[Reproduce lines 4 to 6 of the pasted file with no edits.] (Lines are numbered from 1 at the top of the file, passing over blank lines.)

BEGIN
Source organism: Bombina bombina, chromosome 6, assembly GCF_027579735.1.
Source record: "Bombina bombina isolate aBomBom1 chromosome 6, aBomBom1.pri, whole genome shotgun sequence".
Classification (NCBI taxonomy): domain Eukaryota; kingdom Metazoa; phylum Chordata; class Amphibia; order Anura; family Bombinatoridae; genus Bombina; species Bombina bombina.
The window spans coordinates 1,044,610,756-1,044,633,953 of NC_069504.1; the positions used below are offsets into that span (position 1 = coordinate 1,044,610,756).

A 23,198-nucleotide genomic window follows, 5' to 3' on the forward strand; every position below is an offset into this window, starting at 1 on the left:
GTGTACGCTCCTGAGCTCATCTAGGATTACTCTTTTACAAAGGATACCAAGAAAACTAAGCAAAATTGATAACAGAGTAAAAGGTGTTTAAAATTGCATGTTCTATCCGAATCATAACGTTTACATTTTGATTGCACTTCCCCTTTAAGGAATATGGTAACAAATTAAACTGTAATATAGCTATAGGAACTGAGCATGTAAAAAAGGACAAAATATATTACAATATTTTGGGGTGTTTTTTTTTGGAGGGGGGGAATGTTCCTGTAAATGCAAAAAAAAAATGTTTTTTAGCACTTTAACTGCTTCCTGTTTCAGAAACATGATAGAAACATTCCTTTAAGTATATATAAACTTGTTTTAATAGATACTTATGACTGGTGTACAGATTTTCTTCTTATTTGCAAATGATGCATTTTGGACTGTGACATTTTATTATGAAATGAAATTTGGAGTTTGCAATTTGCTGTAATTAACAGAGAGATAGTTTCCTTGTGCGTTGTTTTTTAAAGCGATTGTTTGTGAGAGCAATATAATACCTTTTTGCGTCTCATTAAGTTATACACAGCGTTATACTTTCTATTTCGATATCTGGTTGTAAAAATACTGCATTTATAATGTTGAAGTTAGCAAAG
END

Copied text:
The window spans coordinates 1,044,610,756-1,044,633,953 of NC_069504.1; the positions used below are offsets into that span (position 1 = coordinate 1,044,610,756).

A 23,198-nucleotide genomic window follows, 5' to 3' on the forward strand; every position below is an offset into this window, starting at 1 on the left:
GTGTACGCTCCTGAGCTCATCTAGGATTACTCTTTTACAAAGGATACCAAGAAAACTAAGCAAAATTGATAACAGAGTAAAAGGTGTTTAAAATTGCATGTTCTATCCGAATCATAACGTTTACATTTTGATTGCACTTCCCCTTTAAGGAATATGGTAACAAATTAAACTGTAATATAGCTATAGGAACTGAGCATGTAAAAAAGGACAAAATATATTACAATATTTTGGGGTGTTTTTTTTTGGAGGGGGGGAATGTTCCTGTAAATGCAAAAAAAAAATGTTTTTTAGCACTTTAACTGCTTCCTGTTTCAGAAACATGATAGAAACATTCCTTTAAGTATATATAAACTTGTTTTAATAGATACTTATGACTGGTGTACAGATTTTCTTCTTATTTGCAAATGATGCATTTTGGACTGTGACATTTTATTATGAAATGAAATTTGGAGTTTGCAATTTGCTGTAATTAACAGAGAGATAGTTTCCTTGTGCGTTGTTTTTTAAAGCGATTGTTTGTGAGAGCAATATAATACCTTTTTGCGTCTCATTAAGTTATACACAGCGTTATACTTTCTATTTCGATATCTGGTTGTAAAAATACTGCATTTATAATGTTGAAGTTAGCAAAG